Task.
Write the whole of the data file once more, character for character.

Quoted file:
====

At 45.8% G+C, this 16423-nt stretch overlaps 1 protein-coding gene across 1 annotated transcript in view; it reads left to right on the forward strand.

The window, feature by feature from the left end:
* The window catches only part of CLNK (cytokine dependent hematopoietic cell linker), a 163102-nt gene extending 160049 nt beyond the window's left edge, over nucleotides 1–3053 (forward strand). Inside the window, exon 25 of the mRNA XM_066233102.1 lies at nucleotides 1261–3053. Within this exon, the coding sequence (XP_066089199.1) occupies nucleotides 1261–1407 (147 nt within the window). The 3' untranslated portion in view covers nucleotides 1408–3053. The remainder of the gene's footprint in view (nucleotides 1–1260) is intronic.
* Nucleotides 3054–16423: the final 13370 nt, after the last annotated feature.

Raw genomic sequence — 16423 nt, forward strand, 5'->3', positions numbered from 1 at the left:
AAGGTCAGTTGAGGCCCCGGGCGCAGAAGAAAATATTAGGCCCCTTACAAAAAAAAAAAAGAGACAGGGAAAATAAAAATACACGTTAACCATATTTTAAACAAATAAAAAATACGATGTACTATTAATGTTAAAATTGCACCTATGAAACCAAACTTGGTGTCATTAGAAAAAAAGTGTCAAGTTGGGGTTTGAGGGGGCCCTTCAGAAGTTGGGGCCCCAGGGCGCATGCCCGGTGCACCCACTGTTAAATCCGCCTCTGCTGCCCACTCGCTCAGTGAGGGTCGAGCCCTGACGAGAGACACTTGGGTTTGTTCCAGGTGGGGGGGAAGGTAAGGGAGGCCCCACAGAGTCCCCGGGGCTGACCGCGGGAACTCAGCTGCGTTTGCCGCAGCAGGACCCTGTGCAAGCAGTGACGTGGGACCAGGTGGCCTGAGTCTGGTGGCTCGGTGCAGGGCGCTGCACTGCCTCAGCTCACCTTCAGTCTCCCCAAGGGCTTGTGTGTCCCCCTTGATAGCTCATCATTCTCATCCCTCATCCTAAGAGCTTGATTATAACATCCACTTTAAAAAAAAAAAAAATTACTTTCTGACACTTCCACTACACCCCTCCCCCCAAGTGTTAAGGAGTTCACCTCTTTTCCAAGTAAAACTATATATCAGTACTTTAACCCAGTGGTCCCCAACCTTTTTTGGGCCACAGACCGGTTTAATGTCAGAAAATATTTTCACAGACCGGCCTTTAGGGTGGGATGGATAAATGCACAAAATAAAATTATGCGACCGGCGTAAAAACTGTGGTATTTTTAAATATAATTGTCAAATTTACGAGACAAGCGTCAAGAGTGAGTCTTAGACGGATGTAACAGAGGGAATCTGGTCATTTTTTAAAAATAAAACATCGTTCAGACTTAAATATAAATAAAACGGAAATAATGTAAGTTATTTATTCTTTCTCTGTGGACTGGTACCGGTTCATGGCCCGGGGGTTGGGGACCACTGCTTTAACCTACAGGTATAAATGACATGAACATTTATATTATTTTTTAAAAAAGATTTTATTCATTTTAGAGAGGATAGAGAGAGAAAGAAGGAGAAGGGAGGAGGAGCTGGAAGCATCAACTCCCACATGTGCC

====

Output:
At 45.8% G+C, this 16423-nt stretch overlaps 1 protein-coding gene across 1 annotated transcript in view; it reads left to right on the forward strand.

The window, feature by feature from the left end:
* The window catches only part of CLNK (cytokine dependent hematopoietic cell linker), a 163102-nt gene extending 160049 nt beyond the window's left edge, over nucleotides 1–3053 (forward strand). Inside the window, exon 25 of the mRNA XM_066233102.1 lies at nucleotides 1261–3053. Within this exon, the coding sequence (XP_066089199.1) occupies nucleotides 1261–1407 (147 nt within the window). The 3' untranslated portion in view covers nucleotides 1408–3053. The remainder of the gene's footprint in view (nucleotides 1–1260) is intronic.
* Nucleotides 3054–16423: the final 13370 nt, after the last annotated feature.

Raw genomic sequence — 16423 nt, forward strand, 5'->3', positions numbered from 1 at the left:
AAGGTCAGTTGAGGCCCCGGGCGCAGAAGAAAATATTAGGCCCCTTACAAAAAAAAAAAAGAGACAGGGAAAATAAAAATACACGTTAACCATATTTTAAACAAATAAAAAATACGATGTACTATTAATGTTAAAATTGCACCTATGAAACCAAACTTGGTGTCATTAGAAAAAAAGTGTCAAGTTGGGGTTTGAGGGGGCCCTTCAGAAGTTGGGGCCCCAGGGCGCATGCCCGGTGCACCCACTGTTAAATCCGCCTCTGCTGCCCACTCGCTCAGTGAGGGTCGAGCCCTGACGAGAGACACTTGGGTTTGTTCCAGGTGGGGGGGAAGGTAAGGGAGGCCCCACAGAGTCCCCGGGGCTGACCGCGGGAACTCAGCTGCGTTTGCCGCAGCAGGACCCTGTGCAAGCAGTGACGTGGGACCAGGTGGCCTGAGTCTGGTGGCTCGGTGCAGGGCGCTGCACTGCCTCAGCTCACCTTCAGTCTCCCCAAGGGCTTGTGTGTCCCCCTTGATAGCTCATCATTCTCATCCCTCATCCTAAGAGCTTGATTATAACATCCACTTTAAAAAAAAAAAAAATTACTTTCTGACACTTCCACTACACCCCTCCCCCCAAGTGTTAAGGAGTTCACCTCTTTTCCAAGTAAAACTATATATCAGTACTTTAACCCAGTGGTCCCCAACCTTTTTTGGGCCACAGACCGGTTTAATGTCAGAAAATATTTTCACAGACCGGCCTTTAGGGTGGGATGGATAAATGCACAAAATAAAATTATGCGACCGGCGTAAAAACTGTGGTATTTTTAAATATAATTGTCAAATTTACGAGACAAGCGTCAAGAGTGAGTCTTAGACGGATGTAACAGAGGGAATCTGGTCATTTTTTAAAAATAAAACATCGTTCAGACTTAAATATAAATAAAACGGAAATAATGTAAGTTATTTATTCTTTCTCTGTGGACTGGTACCGGTTCATGGCCCGGGGGTTGGGGACCACTGCTTTAACCTACAGGTATAAATGACATGAACATTTATATTATTTTTTAAAAAAGATTTTATTCATTTTAGAGAGGATAGAGAGAGAAAGAAGGAGAAGGGAGGAGGAGCTGGAAGCATCAACTCCCACATGTGCC